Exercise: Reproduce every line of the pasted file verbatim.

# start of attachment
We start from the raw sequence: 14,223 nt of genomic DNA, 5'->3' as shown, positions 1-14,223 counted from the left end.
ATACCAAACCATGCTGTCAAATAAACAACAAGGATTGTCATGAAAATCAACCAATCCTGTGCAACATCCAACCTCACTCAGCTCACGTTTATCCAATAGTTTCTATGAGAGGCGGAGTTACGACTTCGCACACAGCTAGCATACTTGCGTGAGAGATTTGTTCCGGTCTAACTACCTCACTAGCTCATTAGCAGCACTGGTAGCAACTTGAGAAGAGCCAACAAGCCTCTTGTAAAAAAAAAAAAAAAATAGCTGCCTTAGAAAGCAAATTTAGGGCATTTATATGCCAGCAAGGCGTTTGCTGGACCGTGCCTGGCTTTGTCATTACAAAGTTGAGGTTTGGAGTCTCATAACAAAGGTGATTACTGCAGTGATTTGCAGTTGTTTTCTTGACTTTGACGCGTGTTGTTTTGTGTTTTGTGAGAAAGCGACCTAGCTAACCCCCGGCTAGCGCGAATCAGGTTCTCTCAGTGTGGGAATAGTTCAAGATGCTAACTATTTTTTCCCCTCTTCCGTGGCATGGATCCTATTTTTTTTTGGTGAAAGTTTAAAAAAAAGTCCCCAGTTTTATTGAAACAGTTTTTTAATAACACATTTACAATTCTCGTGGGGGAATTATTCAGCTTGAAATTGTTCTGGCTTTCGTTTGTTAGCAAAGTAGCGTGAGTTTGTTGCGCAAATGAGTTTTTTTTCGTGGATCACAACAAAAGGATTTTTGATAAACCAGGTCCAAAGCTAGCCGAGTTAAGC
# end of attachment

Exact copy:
We start from the raw sequence: 14,223 nt of genomic DNA, 5'->3' as shown, positions 1-14,223 counted from the left end.
ATACCAAACCATGCTGTCAAATAAACAACAAGGATTGTCATGAAAATCAACCAATCCTGTGCAACATCCAACCTCACTCAGCTCACGTTTATCCAATAGTTTCTATGAGAGGCGGAGTTACGACTTCGCACACAGCTAGCATACTTGCGTGAGAGATTTGTTCCGGTCTAACTACCTCACTAGCTCATTAGCAGCACTGGTAGCAACTTGAGAAGAGCCAACAAGCCTCTTGTAAAAAAAAAAAAAAAATAGCTGCCTTAGAAAGCAAATTTAGGGCATTTATATGCCAGCAAGGCGTTTGCTGGACCGTGCCTGGCTTTGTCATTACAAAGTTGAGGTTTGGAGTCTCATAACAAAGGTGATTACTGCAGTGATTTGCAGTTGTTTTCTTGACTTTGACGCGTGTTGTTTTGTGTTTTGTGAGAAAGCGACCTAGCTAACCCCCGGCTAGCGCGAATCAGGTTCTCTCAGTGTGGGAATAGTTCAAGATGCTAACTATTTTTTCCCCTCTTCCGTGGCATGGATCCTATTTTTTTTTGGTGAAAGTTTAAAAAAAAGTCCCCAGTTTTATTGAAACAGTTTTTTAATAACACATTTACAATTCTCGTGGGGGAATTATTCAGCTTGAAATTGTTCTGGCTTTCGTTTGTTAGCAAAGTAGCGTGAGTTTGTTGCGCAAATGAGTTTTTTTTCGTGGATCACAACAAAAGGATTTTTGATAAACCAGGTCCAAAGCTAGCCGAGTTAAGC